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Sand Land review – an imperfect, but worthy, final game from one of the best to ever do it

Simplicity is the name of the game here, but you'll still come away happy.

Sand Land review header that reads: "A wonderful imperfect send-off" and scores the game 3 stars.
Image credit: VG247

As every Dragon Ball fan will know by this point in time, Akira Toriyama sadly passed away in March of this year. I won't spend too much time eulogising him, many others closer to him have put it much better than I ever could, but it was obviously a monumental loss for the world of anime and manga. And games, too.

There quite literally is no Dragon Quest or Chrono Trigger, amongst so much else that his work inspired within video games, so Sand Land – based on one of his own worlds and stories – finally getting its due in both the form of a film (later released as a series in the west) and as a video game felt more than appropriat. It felt like it was always meant to happen. The final result isn't perfect, granted, but I came away loving it specifically because of how strongly the themes you find in Toriyama's work come through. Before we get ahead of ourselves though, let's set the scene.

Sand Land is a much lesser known manga title from Toriyama's catalogue, originally releasing in the year 2000, only consisting of a single volume following Beelzebub (the prince of all demons), Rao (the aforementioned old man), and Thief (another demon that serves as a guide to Beelzebub). The game and series actually added a fourth member to the crew, Ann, a mysterious young woman and mechanic whose story ventures into spoiler territory. They all reside in Sand Land, a desert area ruined by climate disaster and war, and the main setting for the game which you traverse around as you set off on a quest to find a Legendary Spring so that the country's people have easy access to water again.

It's an enjoyable narrative, too. One that is annoyingly relevant more than two decades later, and one that is held up by its very likeable protagonists that have that effortless Toriyama charm. I can't really tell you all that much about the story – spoilers – but also because if I did I'd be giving too much away. There's nothing overly mind-blowing, the stakes are pretty typical of an RPG, but I never felt bored, and I definitely felt compelled to see it through to the end.

With the whole original point behind Sand Land being that Toriyama wanted to tell a story about a man and tank, comes the obvious assumption that a lot of what you do in the game is driving a tank around - which would be correct! The game actually has several vehicles you can slowly unlock, but the first permanent addition is a tank, which of course has Toriyama's incredible mechanical stylings, realised perfectly by developer ILCA.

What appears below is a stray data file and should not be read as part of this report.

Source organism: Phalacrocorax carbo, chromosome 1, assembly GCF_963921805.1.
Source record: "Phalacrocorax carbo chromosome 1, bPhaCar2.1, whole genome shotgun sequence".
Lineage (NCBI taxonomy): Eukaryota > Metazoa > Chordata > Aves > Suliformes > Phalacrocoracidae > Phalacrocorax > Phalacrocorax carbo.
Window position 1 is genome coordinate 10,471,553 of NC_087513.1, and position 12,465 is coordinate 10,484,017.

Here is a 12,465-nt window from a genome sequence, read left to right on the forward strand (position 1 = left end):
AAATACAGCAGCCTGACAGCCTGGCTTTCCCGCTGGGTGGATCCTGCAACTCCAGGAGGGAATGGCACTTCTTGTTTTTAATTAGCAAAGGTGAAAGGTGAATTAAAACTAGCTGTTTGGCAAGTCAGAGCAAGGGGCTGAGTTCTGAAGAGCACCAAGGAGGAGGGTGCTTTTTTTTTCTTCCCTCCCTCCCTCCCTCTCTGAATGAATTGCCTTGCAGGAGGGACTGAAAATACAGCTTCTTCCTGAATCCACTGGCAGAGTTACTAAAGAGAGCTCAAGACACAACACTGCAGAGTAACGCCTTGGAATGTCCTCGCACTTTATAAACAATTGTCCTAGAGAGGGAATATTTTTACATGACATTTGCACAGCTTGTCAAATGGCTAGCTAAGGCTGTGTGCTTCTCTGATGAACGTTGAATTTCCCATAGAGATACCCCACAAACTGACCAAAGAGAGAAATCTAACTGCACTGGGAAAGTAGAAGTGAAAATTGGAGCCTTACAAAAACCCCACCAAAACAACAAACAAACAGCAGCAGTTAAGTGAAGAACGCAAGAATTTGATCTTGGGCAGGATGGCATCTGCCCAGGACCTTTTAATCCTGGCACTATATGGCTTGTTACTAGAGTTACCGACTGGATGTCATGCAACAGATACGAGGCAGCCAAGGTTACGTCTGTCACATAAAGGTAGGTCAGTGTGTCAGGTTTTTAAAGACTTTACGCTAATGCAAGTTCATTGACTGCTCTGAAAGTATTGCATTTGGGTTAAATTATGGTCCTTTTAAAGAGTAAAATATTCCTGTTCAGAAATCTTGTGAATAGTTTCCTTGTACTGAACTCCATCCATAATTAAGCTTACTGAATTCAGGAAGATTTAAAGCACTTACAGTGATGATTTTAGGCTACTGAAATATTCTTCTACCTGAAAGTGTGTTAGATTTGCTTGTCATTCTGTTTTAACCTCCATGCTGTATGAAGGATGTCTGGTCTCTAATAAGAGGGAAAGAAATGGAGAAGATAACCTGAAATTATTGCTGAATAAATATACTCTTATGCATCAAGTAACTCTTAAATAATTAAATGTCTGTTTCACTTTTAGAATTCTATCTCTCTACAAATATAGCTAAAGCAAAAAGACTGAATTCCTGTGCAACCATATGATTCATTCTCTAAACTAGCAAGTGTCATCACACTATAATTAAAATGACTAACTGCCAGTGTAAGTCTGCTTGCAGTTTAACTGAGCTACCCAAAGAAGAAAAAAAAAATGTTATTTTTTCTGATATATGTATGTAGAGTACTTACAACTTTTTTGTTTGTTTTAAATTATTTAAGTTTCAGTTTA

A tank rests in a sandy alcove in the desert, in Sand Land.
Tanks, a lot. | Image credit: Bandai Namco

Controls wise, the tank plays pretty much exactly as you'd expect it would. It moves slowly, you have a canon and minigun attachment, and thankfully you never need to worry about ammo, as there's simply a cooldown instead. There are, of course, a range of customisation options for each vehicle too, allowing you to prioritise speed, defence, attack – the usual kind-of stats. It all works quite neatly, allowing you to build a loadout that suits you best, but it's not so in-depth that it might overwhelm you or be too finickity.

You don't spend all of your time traversing Sand Land in a tank, though, as sometimes there is the occasional fight, playing as Beelzebub himself. He handles well enough, with basic combos that you can slowly unlock more of via skill tree, as well as certain abilities that come with the story. Your companions can join in the fray too with their own abilities, though it's mostly just Beelzebub on his own as they stick to the side. It's really nothing fancy. 'Serviceable' is probably the best word, but I never felt frustrated by the combat, so it did its job. After all, the vehicles are meant to be the main part.